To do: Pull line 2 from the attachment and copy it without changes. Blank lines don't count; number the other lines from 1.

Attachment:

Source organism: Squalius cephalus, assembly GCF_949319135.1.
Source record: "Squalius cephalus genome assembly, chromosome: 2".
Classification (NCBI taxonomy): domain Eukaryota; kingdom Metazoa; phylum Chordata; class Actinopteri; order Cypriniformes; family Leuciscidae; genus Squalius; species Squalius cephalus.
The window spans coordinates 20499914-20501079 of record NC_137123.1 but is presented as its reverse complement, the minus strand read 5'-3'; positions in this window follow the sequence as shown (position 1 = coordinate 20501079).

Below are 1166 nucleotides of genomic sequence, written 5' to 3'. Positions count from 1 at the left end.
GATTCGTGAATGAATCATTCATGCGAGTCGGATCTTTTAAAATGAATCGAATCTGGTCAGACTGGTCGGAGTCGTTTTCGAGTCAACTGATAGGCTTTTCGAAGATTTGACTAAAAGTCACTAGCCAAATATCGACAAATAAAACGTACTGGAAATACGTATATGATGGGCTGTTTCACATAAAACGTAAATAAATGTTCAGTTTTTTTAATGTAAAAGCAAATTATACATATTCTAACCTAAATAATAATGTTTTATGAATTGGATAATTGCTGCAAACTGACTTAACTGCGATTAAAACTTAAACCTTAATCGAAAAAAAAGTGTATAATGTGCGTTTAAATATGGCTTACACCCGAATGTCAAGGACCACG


Source record: "Squalius cephalus genome assembly, chromosome: 2".